New poll results reveal important shifts in public attitudes toward illegal immigrants in California, a bellwether state for the debate over immigration policy.
In a departure from voter attitudes in the past, Californian voters are much more conflicted about whether to deny taxpayer-supported social services to illegal immigrants. More than 47 percent of registered voters oppose – 45 percent support – proposals to deny social services such as public schooling and emergency room care to illegal immigrants.
A majority of Democratic voters (55%) and decline-to-state voters (53%) would not deny illegal immigrants social services, compared to 31 percent of Republican voters. In support of denying illegal immigrants social services are 37 percent of Democrats, 40 percent of decline-to-state voters and 61 percent of Republicans polled.
However, among Republican voters, more oppose denying undocumented immigrants access to taxpayer-funded social services (31%) than oppose creating a path to citizenship (29%). Seventy-five percent of Republicans favor temporary worker programs and 65 percent of Republicans favor creating a path to legalization, according to the USC College/Los Angeles Times Poll.
Of the three immigration policy options provided in the poll, all of which included stronger border enforcement, denying undocumented immigrants social services was the least popular option for Democratic voters and independent voters. About two-thirds of both Democratic voters and decline-to-state voters support temporary worker programs and creating a path to citizenship for undocumented immigrants.
Overall, almost 70 percent of registered voters support temporary worker programs that do not grant legal citizenship; 67 percent support a path to legalization for undocumented immigrants that includes learning English and paying fines and back taxes; and 45 percent support prohibiting illegal immigrants from using social services.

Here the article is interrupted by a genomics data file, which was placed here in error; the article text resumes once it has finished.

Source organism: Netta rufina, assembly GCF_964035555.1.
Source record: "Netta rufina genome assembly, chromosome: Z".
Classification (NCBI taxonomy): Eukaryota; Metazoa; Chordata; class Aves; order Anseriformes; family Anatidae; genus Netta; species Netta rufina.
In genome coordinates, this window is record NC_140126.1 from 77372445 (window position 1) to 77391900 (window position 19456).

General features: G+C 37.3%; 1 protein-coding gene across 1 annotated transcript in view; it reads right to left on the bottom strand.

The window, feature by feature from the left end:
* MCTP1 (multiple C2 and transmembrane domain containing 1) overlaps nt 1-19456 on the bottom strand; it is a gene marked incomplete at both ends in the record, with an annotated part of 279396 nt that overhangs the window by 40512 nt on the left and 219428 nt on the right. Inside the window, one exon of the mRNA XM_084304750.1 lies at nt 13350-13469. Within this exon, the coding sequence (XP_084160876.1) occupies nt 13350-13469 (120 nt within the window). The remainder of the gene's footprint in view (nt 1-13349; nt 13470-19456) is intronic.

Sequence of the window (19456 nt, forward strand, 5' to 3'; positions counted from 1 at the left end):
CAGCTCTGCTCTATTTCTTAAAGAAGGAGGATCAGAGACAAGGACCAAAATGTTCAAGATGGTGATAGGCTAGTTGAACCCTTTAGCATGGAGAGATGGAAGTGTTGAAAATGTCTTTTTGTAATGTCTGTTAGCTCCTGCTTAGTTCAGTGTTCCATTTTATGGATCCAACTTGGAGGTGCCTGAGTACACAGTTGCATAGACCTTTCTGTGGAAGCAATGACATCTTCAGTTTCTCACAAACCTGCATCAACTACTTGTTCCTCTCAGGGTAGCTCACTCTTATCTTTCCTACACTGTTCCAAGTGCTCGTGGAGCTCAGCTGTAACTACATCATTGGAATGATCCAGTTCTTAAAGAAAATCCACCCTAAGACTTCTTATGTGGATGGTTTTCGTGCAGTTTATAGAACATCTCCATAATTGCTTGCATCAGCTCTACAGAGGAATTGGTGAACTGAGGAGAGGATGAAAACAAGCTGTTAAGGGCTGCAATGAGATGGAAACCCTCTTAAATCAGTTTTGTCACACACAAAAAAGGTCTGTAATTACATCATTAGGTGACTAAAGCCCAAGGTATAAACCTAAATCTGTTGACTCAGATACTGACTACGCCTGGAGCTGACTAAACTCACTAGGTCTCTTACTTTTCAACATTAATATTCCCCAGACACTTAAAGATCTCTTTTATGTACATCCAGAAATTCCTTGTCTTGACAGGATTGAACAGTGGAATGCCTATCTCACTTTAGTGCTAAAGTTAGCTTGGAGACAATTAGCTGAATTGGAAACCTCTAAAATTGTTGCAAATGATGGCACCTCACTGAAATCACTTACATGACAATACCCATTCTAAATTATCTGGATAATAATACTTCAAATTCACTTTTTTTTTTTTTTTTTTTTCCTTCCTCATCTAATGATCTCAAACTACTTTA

“Throughout Californian and American history, attitudes toward illegal immigrants have hardened during difficult economic times. What’s striking about these results is that Californian voters are much more conflicted on the question of services for illegal immigrants than we’ve seen in the past,” said Dan Schnur, director of the Unruh Institute of Politics at the University of Southern California. “Along with the support for a guest worker program and for creating a path towards legalization, this marks a significant shift in the mindset of Californians in this area.”
CALIFORNIANS BELIEVE STATE IS ON THE WRONG TRACK
Californians were more pessimistic about the state economy than the national economy, and the smallest percentage of Californians in the history of Los Angeles Times polling were optimistic about the state’s future. Only 10 percent of registered voters agreed that the state is headed in the “right direction,” compared to 34 percent who agreed the nation is headed in the right direction.
“While voters are starting to become optimistic about the national economic picture, they’re still extremely dour about their own state’s prospects for recovery. When it comes to jobs and the economy, for Californians, the grass is definitely greener on the other side of the fence,” Schnur said.
The percentage of voters who believe the state is on the “wrong track” was 82 percent, matching the highest dissatisfaction ever measured by the Los Angeles Times, in September 1992.
The USC College/Los Angeles Times Poll also found Californians are more pessimistic than Americans overall, with only 26 percent of Californians believing that the economy is starting to improve. Thirty-one percent believe that the economy has hit bottom but is not yet getting any better, and another 36 percent believe the economy will get worse.
Optimism about the future of the nation was highest among younger voters. About 39 percent of 18 to 29 year-old registered voters believe the country is headed in the right direction, compared to 27 percent of those 65 and older.
CALIFORNIANS OPTIMISTIC ABOUT HEALTH CARE
In the USC College/Los Angeles Times Poll, which was conducted after the passage of health care reform, a majority (52%) of Californians believe the country will be better off overall because of the new health care law.
Opinion is sharply divided along party lines: 72 percent of Democrats believe the country will be better off and 70 percent of Republicans believe the country will be worse off because of health care reform. Overall, 36 percent of the registered voters polled believe the country will be worse off because of the health care reform bill.
As for personal benefits from the health care reform bill, 47 percent of Californians did not expect to see benefits for themselves or their families within the next few years, compared to 41 percent who expected to see benefits.